Gorongosa Reborn

The National Geographic Live Lecture season will be soon be wrapping up in Toronto and so far the series has been great. Gorongosa Reborn: A Cameraman’s Journal with Emmy Award-winning natural history cinematographer Bob Poole, has been the one lecture I have been looking forward to most since the series line up was announced last year.

The lecture centers around Bob’s recent six-part PBS/Nat Geo International series ‘Gorongosa Park: Rebirth of Paradise’, in which he has documented the come back of Mozambique’s Gorongosa National Park.

Gorongosa has been referred to as one of Africa’s most treasured national parks that in its heyday was home to thousands of animals including some 6,000 elephants and about 500 Lions. Scores of people, including international celebrities, once flocked to the park to view its prolific wildlife up until civil war broke out in 1977. By the time the war ended, in 1992, the wildlife in the park had been all but wiped out, and what hadn’t been destroyed by the war trophy hunters managed to finish off. After the dust had settled in the mid-90’s, the park was surveyed again – they counted a mere 100 elephants. Almost all of the large grazers as well as the predators were gone from the landscape.

Thankfully things were set to turn around for the better, and the rehabilitation of the park officially began when the Gorongosa Restoration Project created a 20 year public-private partnership with the Government of Mozambique to jointly manage the park. Then in 2007 lions were photographed for the first time since 1960 at the ‘Lion House’, wildlife was very slowly and cautiously beginning to return.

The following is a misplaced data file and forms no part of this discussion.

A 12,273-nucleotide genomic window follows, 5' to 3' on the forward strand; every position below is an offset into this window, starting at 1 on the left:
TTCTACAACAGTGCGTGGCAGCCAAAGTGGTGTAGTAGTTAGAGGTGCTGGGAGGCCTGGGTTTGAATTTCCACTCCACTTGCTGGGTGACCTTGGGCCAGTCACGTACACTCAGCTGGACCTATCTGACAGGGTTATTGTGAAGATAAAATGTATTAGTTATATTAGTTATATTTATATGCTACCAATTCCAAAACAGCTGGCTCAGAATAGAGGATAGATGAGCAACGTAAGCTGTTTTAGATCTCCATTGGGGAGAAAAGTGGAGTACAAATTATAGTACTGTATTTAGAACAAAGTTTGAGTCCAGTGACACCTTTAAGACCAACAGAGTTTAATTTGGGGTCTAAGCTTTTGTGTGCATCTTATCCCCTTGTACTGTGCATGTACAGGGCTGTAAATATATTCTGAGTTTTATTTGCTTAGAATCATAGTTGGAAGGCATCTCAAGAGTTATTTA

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Originally built as a tourist camp on a floodplain, the ‘Lion House’ was abandoned due to flooding in the rainy season and later taken over by Lions who were often seen lounging on the roof– Photo by Whitney Leonard/Gorongosa.org

Bob Poole had already spent two years living and filming in Gorongosa and was eager to take on the PBS project, he tells Mother Nature Network that the experience fulfilled a life-long dream for him “I was able to combine my passion for animal conservation with my love of documentary filmmaking.” He goes on to say that Gorongosa is a prime example of what can be done and that is possible to reverse the damage humans have caused, that with effort, “nature can be saved.” A rather positive and hopeful message at a time when we are bombarded almost daily with much of the opposite.

Bob’s love of the park and enthusiasm for his work is infectious, his story telling and passion translates in person and on-screen for an informative and at times very entertaining presentation. It is guaranteed to leave you wanting more, if not determined to visit the park for yourself one day.

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Bob Poole films sunrise over the floodplain. Photo credit Gina Poole – Gorongosa.org

Gorongosa Reborn: A Cameraman’s Journal is for anyone who loves wildlife, Africa, conservation and the idea that people can come together to fix what was once broken if we choose. Among other things you can expect to hear about elephants who haven’t forgotten the war; species reintroduction and breeding programs; and of course the come back of the parks great predator – lions.